Last year, the government first set up a committee which was instructed to investigate food prices and which the House approved on January 23, 1973. Later on, the government created a Food Prices Review Board, which actually replaced a House committee.

I should like to emphasize the much more specific and selective measures which are included in our counterinflationary program and which the government implemented last year in order to check the rise in prices of certain goods, particularly food products.

In the meat business, in August 1973 the government imposed export restrictions on beef and hog. That resulted in a widespread ban on Canadian meat sales on the U.S. market where prices were higher because of reduced production brought about by controlled prices and salaries. That initiative stopped meat prices in Canada from going up for a while.

With milk which is another basic commodity, the government announced last September that it would be subsidizing powdered milk at a rate of 20 cents a pound which resulted in a price drop of 14.3 per cent. It also announced a 5 cent subsidy on liquid milk which prevented or at least slowed down subsequent price increases. Of course, that plan is still in force.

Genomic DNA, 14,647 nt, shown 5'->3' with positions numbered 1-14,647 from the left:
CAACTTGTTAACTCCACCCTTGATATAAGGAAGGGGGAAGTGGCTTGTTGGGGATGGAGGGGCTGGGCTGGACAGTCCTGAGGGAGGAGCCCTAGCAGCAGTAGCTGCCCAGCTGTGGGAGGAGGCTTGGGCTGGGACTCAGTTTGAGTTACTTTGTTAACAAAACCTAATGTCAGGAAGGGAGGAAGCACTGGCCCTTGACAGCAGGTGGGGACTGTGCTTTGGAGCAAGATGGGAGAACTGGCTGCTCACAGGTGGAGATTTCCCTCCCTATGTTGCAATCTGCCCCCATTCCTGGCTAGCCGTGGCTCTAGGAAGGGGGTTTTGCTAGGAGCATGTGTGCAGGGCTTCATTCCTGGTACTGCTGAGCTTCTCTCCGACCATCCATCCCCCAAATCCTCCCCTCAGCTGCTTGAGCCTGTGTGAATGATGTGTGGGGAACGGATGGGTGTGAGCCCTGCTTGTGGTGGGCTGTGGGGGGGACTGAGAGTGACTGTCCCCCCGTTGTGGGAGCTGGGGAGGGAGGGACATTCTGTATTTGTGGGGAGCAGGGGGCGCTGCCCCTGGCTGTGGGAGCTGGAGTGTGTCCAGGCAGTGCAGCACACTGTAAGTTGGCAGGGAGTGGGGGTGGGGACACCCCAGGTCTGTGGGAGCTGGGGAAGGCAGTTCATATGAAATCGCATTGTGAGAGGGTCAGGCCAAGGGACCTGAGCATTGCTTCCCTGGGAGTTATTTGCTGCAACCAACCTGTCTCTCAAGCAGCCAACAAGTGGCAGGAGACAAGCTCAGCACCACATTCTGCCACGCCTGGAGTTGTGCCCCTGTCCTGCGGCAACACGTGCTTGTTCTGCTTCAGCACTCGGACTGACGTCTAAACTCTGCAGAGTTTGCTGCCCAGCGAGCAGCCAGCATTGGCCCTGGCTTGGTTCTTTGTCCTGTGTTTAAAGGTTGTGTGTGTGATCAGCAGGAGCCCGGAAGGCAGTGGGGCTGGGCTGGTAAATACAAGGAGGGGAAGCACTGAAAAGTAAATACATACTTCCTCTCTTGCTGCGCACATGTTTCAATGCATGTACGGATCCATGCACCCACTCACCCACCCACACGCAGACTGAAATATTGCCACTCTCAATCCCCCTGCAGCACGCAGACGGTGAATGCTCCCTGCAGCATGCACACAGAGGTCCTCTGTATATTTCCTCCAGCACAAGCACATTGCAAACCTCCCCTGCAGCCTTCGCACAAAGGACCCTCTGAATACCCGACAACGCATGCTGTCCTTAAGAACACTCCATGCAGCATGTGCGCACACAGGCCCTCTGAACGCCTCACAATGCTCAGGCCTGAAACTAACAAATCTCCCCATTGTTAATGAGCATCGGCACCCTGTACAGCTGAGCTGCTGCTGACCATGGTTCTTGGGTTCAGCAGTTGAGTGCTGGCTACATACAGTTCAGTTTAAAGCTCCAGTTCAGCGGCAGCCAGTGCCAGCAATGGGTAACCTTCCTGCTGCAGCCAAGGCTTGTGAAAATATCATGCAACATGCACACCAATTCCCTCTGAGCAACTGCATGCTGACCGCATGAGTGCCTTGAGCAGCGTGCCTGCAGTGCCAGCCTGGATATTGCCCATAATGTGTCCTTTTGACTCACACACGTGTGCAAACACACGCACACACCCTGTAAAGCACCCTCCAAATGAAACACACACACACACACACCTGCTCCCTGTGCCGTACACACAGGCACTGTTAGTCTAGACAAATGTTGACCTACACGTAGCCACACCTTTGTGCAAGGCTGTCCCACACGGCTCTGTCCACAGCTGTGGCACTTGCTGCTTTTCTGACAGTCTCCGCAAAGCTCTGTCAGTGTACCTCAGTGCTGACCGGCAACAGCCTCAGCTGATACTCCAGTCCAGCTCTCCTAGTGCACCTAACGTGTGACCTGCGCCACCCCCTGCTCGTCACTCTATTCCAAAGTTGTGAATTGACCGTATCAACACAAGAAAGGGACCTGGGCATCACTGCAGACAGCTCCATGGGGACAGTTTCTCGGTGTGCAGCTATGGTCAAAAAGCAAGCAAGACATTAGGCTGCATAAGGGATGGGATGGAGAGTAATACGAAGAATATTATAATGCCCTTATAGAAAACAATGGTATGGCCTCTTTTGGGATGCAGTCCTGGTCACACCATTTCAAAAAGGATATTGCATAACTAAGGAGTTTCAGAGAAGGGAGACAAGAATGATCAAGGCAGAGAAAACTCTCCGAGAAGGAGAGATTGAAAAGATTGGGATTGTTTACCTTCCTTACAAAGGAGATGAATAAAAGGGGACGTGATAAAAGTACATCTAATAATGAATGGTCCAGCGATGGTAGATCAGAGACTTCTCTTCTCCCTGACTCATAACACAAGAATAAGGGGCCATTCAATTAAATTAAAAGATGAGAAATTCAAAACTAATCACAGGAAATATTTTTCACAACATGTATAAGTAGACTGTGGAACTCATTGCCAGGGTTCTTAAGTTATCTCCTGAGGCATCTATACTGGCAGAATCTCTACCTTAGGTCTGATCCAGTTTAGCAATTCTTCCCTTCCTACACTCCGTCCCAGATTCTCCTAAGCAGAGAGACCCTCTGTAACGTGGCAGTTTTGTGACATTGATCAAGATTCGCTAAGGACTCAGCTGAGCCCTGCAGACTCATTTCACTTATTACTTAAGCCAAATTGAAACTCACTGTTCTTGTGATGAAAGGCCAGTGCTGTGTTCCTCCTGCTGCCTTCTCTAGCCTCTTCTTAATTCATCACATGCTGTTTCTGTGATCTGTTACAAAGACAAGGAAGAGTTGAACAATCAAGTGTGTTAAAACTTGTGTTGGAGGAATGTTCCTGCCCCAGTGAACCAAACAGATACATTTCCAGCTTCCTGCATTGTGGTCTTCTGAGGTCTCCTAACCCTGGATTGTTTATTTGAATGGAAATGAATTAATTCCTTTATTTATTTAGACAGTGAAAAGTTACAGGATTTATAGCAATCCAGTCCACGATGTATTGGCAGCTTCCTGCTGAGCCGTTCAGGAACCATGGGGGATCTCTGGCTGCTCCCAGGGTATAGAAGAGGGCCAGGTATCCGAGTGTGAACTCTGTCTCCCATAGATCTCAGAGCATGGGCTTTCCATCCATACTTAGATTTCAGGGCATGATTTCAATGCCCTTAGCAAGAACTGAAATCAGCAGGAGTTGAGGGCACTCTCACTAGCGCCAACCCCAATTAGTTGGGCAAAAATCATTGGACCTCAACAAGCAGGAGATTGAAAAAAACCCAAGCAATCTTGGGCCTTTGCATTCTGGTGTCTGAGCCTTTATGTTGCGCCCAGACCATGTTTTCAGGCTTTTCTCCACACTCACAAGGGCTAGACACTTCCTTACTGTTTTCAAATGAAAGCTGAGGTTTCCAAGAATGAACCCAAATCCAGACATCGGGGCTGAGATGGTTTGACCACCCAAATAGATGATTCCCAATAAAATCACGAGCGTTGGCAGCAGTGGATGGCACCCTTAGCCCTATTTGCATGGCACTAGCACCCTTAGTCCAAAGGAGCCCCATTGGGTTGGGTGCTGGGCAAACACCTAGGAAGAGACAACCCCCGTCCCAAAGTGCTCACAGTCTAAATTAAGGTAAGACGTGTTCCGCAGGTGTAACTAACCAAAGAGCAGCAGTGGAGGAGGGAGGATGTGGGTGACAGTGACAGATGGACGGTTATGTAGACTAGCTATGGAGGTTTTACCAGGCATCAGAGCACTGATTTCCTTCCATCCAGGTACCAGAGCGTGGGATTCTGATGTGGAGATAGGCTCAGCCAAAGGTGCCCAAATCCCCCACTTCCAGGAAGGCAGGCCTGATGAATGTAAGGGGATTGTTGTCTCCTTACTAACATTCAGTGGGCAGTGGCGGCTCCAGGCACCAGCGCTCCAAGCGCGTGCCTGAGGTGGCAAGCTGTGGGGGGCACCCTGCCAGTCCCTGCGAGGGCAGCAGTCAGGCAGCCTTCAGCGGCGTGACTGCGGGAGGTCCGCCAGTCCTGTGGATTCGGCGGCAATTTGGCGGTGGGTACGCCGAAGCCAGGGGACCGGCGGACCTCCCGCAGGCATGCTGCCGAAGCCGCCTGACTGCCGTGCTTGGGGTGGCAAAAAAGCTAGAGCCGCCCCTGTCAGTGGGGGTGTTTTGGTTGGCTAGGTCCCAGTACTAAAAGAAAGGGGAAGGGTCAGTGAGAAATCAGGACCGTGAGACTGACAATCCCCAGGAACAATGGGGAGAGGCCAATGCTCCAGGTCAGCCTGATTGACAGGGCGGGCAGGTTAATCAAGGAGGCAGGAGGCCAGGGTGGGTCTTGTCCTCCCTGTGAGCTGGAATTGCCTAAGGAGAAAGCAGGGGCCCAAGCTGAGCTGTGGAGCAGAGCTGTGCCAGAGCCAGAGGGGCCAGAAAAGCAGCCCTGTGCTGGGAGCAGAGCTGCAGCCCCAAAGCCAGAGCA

With bread also in September the government set up a two-price system for flour which resulted in Canadian bakers receiving a subsidy which slowed down a price increase.

Unfortunately, Mr. Speaker, Canadians have difficulty recognizing the result of steps to prevent prices from rising. Prices are high and people are not satisfied. If we pass a measure which would reduce the price of a commodity, people could understand right away and feel that we curbed inflation.

But people are having difficulty realizing the effectiveness of steps such as those I just mentioned and which prevented milk prices from increasing because if the price of bread does not go up for six months, people find that normal. However, people often forget that it is because of steps taken by this government that the price of commodities such as bread, milk and meat, increased in a more moderate way or did not go up at all recently.

Let us now turn to what the government did to check the increase in the cost of oil products.

At the end of last year, the government asked oil producers in Canada to freeze their prices voluntarily as of September. So, in the part of the country that lies west of the Ottawa Valley, the price remained about $4 a barrel while the price of crude oil on the world market reached more than $10 a barrel.

The government is now negotiating with the provinces to set for all of Canada a standard price that would be


March 19, 1974